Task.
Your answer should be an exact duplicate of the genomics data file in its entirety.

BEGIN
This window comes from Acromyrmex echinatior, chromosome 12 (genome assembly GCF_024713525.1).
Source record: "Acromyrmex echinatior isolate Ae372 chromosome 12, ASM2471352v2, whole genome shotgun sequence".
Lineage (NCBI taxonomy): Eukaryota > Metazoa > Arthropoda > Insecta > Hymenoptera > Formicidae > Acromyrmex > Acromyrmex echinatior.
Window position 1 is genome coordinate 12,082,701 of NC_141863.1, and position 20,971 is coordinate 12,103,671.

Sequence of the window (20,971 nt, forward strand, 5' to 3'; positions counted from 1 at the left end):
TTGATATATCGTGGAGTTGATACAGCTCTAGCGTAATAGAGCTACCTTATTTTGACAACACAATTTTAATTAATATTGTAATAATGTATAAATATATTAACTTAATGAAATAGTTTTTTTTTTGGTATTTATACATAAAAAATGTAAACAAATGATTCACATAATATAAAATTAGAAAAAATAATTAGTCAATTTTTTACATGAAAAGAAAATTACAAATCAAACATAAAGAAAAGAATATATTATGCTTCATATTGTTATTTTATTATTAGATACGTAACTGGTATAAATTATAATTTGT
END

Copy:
This window comes from Acromyrmex echinatior, chromosome 12 (genome assembly GCF_024713525.1).
Source record: "Acromyrmex echinatior isolate Ae372 chromosome 12, ASM2471352v2, whole genome shotgun sequence".
Lineage (NCBI taxonomy): Eukaryota > Metazoa > Arthropoda > Insecta > Hymenoptera > Formicidae > Acromyrmex > Acromyrmex echinatior.
Window position 1 is genome coordinate 12,082,701 of NC_141863.1, and position 20,971 is coordinate 12,103,671.

Sequence of the window (20,971 nt, forward strand, 5' to 3'; positions counted from 1 at the left end):
TTGATATATCGTGGAGTTGATACAGCTCTAGCGTAATAGAGCTACCTTATTTTGACAACACAATTTTAATTAATATTGTAATAATGTATAAATATATTAACTTAATGAAATAGTTTTTTTTTTGGTATTTATACATAAAAAATGTAAACAAATGATTCACATAATATAAAATTAGAAAAAATAATTAGTCAATTTTTTACATGAAAAGAAAATTACAAATCAAACATAAAGAAAAGAATATATTATGCTTCATATTGTTATTTTATTATTAGATACGTAACTGGTATAAATTATAATTTGT